Friends who know us well often check on our dietary requirements before inviting us for dinner. It’s not that we have allergies or intolerances, but more an awkward habit of challenging ourselves. Whether it’s going without chocolate or meat, or one Lent going without other drinks but water, we apparently enjoy limiting ourselves. We like the discipline, the break to routine, the appreciation that grows during the fast.
We recently spent a month attempting to live off a similar grocery budget to our neighbours. I’m under no illusion that we are in a privileged position to even choose to go without. Buying less and simpler food doesn’t do anything to improve the lives of those around us, but it is certainly good for our own hearts and attitudes.
I find that chocolate has healing powers at the end of a hard day, but I’ve realised that this is not the only way I find comfort in food. Knowing that our cupboards are full is reassuring, and I enjoy considering our options for dinner. During our simple food month we surrendered our dairy, our snacks and our range of choices. I saw how accustomed I am to the simple luxury of a varied diet, a sense of entitlement to three daily balanced meals. And as I longed for the end of the month to fill my cupboards again, I identified a little with the reality for too many people. I hope this will make me more compassionate next time someone hungry crosses my path.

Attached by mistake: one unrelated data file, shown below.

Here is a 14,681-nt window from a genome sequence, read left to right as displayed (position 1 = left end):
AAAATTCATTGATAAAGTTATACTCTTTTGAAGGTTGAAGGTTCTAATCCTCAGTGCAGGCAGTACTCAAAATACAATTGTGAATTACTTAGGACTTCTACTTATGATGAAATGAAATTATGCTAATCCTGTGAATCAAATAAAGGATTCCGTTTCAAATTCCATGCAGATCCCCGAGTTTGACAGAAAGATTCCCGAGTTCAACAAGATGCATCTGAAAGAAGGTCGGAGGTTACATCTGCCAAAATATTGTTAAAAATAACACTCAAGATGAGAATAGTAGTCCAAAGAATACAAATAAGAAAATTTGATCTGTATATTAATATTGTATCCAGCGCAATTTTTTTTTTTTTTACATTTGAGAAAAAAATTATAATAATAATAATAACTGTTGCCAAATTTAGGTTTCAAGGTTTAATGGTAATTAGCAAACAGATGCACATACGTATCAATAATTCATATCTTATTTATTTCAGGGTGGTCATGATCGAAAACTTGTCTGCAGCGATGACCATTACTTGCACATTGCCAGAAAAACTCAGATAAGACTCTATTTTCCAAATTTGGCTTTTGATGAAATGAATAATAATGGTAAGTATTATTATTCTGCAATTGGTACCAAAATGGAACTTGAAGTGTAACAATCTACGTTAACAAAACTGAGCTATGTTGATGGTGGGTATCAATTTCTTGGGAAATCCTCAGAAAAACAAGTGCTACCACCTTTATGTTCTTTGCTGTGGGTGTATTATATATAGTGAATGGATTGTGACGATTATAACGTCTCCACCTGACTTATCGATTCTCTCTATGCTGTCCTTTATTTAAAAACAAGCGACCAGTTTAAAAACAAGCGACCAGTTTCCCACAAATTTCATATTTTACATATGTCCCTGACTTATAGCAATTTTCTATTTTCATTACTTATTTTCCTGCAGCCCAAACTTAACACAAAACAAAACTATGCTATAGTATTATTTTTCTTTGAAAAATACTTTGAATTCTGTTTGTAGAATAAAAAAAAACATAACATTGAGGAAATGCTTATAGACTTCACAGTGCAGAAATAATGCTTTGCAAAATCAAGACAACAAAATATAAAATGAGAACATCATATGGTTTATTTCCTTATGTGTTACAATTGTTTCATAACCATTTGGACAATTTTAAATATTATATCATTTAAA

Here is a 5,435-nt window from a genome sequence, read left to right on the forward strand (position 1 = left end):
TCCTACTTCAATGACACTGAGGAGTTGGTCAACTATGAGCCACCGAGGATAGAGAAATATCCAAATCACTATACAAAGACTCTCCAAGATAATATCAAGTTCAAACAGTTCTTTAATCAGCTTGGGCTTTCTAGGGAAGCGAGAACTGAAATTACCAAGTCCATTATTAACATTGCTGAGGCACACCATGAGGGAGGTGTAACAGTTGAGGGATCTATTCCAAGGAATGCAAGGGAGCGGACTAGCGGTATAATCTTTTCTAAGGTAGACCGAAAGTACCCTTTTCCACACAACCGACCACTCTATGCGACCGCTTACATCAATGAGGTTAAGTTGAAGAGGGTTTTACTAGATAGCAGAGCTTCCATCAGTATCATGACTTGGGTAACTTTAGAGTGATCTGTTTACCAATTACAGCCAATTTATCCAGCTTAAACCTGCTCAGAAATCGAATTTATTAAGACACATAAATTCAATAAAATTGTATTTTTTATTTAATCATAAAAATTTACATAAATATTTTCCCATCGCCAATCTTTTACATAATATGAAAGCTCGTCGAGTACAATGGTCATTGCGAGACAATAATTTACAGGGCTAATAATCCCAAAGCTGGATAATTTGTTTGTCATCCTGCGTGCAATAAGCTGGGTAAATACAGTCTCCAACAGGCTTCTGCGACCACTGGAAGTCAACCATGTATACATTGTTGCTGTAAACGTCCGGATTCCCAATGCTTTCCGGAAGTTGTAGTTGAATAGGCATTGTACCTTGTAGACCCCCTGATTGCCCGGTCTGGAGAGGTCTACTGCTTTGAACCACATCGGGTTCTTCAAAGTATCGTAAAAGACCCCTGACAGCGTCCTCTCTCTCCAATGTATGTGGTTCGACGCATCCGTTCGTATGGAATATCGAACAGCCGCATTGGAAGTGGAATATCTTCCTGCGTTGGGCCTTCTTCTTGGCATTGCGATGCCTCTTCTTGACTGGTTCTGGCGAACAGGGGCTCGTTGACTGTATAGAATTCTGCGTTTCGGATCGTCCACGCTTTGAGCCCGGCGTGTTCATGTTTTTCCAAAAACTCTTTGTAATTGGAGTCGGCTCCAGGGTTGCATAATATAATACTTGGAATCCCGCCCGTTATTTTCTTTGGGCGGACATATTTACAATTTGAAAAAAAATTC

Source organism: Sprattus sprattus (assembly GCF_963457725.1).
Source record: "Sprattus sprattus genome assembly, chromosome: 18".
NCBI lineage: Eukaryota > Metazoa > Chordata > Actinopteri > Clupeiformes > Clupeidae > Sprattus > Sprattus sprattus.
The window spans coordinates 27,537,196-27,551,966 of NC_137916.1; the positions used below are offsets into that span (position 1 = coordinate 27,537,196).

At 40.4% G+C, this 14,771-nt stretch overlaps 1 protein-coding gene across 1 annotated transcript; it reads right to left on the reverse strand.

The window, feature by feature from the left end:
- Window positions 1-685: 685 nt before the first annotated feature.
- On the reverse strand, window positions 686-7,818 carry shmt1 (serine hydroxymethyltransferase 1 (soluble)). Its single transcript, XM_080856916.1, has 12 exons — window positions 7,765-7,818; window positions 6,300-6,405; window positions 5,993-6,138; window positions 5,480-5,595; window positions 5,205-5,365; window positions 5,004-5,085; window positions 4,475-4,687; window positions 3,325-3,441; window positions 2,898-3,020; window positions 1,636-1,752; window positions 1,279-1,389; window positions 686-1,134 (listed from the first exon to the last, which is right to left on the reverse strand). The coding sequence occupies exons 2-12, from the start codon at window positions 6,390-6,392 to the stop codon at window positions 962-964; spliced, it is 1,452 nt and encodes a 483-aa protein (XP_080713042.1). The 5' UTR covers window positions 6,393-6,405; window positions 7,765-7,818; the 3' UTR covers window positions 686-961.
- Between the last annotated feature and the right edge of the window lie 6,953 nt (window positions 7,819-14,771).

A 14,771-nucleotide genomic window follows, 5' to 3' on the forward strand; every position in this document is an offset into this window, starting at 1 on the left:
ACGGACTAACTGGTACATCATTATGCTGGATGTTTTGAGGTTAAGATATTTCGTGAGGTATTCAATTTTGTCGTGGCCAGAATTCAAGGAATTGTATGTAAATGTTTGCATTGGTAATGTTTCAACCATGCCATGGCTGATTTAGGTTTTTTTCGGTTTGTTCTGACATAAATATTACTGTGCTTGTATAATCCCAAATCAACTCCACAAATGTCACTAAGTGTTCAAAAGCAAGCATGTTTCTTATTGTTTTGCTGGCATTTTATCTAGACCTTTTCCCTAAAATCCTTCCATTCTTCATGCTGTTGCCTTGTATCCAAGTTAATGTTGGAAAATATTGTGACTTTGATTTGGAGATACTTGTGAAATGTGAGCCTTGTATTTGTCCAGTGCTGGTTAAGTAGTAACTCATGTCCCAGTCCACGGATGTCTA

While we were in the UK earlier in the year, we heard stories of returned missionaries overwhelmed by well-stocked supermarket shelves. After just a couple of months back in our familiar world, I felt myself distance from the poverty and simplicity of life here. Here, it feels like any decision to spend money on myself is contrasted against the inability of my neighbours to make some of the same frivolous choices. The tension is uncomfortable, yet real. Living in the West, it’s so easy to become numb to that discomfort, to ignore our privilege. We plan to make our Simple Food Month an annual practice; with the hope it will make us aware throughout the year of those who do not have. Sometimes my privilege leaves a bad taste in my mouth, yet instead of rinsing it away, I hope that flavour reminds me to be compassionate and seek justice.
‘I’m starting to see that God prefers me living in this tension, where with every meaningless purchase, the reel of faces spins – faces of dear friends, our people whom we love, brothers and sisters a world away whom we’ve never met but who still live inside our hearts somehow’